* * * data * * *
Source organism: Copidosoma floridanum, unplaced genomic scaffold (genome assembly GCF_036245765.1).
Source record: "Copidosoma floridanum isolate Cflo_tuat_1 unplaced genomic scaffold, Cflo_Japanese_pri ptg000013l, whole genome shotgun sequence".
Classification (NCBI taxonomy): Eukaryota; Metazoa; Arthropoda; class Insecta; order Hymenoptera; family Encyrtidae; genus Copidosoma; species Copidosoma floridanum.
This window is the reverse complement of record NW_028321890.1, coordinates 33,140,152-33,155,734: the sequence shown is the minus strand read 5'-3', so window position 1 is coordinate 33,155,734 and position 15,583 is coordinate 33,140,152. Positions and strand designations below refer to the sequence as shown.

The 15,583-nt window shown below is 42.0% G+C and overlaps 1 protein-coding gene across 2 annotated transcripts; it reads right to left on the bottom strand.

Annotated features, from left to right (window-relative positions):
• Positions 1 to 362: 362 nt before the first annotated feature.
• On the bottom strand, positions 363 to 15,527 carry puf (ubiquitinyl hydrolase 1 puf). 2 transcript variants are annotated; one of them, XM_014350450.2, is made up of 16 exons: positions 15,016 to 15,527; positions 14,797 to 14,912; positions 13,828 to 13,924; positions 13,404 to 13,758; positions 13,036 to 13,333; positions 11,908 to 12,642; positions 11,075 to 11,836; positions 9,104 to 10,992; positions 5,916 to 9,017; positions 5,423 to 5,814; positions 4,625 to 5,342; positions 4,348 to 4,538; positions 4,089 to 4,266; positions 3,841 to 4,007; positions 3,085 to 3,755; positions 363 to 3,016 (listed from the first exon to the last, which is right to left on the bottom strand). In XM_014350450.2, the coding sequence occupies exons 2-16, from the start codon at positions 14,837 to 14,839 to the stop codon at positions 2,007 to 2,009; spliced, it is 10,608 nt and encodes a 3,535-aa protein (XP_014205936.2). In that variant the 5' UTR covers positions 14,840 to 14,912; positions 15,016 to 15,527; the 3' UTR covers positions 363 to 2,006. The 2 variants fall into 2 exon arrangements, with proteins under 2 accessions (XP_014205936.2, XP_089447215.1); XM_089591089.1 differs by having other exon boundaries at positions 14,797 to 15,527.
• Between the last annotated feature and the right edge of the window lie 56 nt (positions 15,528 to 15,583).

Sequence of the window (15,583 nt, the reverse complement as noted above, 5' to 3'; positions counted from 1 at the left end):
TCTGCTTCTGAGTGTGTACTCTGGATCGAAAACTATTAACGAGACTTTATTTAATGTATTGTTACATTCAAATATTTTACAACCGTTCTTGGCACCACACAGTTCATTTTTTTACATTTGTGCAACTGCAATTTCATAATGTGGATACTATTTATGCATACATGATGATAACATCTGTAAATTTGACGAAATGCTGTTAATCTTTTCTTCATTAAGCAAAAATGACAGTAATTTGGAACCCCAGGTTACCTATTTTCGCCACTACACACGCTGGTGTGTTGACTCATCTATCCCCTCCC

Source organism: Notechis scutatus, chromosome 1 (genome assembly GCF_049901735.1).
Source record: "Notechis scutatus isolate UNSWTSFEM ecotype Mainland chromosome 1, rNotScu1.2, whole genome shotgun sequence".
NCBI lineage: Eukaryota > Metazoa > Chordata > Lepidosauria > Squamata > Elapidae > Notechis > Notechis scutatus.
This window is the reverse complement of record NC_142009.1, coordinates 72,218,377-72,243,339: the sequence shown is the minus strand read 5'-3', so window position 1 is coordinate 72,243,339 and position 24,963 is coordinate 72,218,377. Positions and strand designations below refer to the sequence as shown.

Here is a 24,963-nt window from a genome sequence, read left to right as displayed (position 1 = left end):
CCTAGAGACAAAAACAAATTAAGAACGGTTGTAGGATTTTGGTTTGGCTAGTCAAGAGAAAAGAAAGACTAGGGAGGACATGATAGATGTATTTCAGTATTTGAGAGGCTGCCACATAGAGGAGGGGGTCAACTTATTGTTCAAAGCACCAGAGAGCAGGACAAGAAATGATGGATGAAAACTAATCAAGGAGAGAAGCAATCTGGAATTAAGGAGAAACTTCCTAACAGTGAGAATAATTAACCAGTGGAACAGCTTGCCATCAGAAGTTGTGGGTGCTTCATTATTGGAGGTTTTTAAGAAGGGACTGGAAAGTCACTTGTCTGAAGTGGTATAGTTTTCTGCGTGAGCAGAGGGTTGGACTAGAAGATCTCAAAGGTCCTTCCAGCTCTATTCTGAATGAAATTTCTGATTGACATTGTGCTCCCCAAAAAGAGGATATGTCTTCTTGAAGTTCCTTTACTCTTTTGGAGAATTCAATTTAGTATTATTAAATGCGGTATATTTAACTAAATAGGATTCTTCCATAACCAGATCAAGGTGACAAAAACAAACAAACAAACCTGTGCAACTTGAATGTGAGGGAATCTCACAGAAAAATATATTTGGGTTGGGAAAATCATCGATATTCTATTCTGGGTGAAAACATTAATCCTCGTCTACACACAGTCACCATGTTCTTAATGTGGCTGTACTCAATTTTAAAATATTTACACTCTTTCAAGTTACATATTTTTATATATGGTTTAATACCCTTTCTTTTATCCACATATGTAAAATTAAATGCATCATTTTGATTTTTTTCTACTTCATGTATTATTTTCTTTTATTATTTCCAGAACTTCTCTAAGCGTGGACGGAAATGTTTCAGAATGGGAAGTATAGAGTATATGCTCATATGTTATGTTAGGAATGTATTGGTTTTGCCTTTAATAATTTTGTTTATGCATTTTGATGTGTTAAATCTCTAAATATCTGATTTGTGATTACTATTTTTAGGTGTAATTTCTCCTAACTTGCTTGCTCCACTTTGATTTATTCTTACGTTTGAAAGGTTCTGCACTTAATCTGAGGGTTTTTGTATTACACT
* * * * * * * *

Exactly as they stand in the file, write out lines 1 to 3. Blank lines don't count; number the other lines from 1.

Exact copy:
Source organism: Copidosoma floridanum, unplaced genomic scaffold (genome assembly GCF_036245765.1).
Source record: "Copidosoma floridanum isolate Cflo_tuat_1 unplaced genomic scaffold, Cflo_Japanese_pri ptg000013l, whole genome shotgun sequence".
Classification (NCBI taxonomy): Eukaryota; Metazoa; Arthropoda; class Insecta; order Hymenoptera; family Encyrtidae; genus Copidosoma; species Copidosoma floridanum.